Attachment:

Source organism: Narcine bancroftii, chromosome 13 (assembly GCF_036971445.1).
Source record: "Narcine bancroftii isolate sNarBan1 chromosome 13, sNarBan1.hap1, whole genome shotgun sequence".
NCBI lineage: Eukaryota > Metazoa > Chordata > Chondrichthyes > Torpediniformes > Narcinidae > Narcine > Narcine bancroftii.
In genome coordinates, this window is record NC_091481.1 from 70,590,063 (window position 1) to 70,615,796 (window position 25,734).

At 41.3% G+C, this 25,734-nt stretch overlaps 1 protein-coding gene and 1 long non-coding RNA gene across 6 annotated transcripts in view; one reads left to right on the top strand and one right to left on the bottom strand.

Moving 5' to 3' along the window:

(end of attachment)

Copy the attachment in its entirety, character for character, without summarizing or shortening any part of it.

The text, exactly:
Source organism: Narcine bancroftii, chromosome 13 (assembly GCF_036971445.1).
Source record: "Narcine bancroftii isolate sNarBan1 chromosome 13, sNarBan1.hap1, whole genome shotgun sequence".
NCBI lineage: Eukaryota > Metazoa > Chordata > Chondrichthyes > Torpediniformes > Narcinidae > Narcine > Narcine bancroftii.
In genome coordinates, this window is record NC_091481.1 from 70,590,063 (window position 1) to 70,615,796 (window position 25,734).

At 41.3% G+C, this 25,734-nt stretch overlaps 1 protein-coding gene and 1 long non-coding RNA gene across 6 annotated transcripts in view; one reads left to right on the top strand and one right to left on the bottom strand.

Moving 5' to 3' along the window: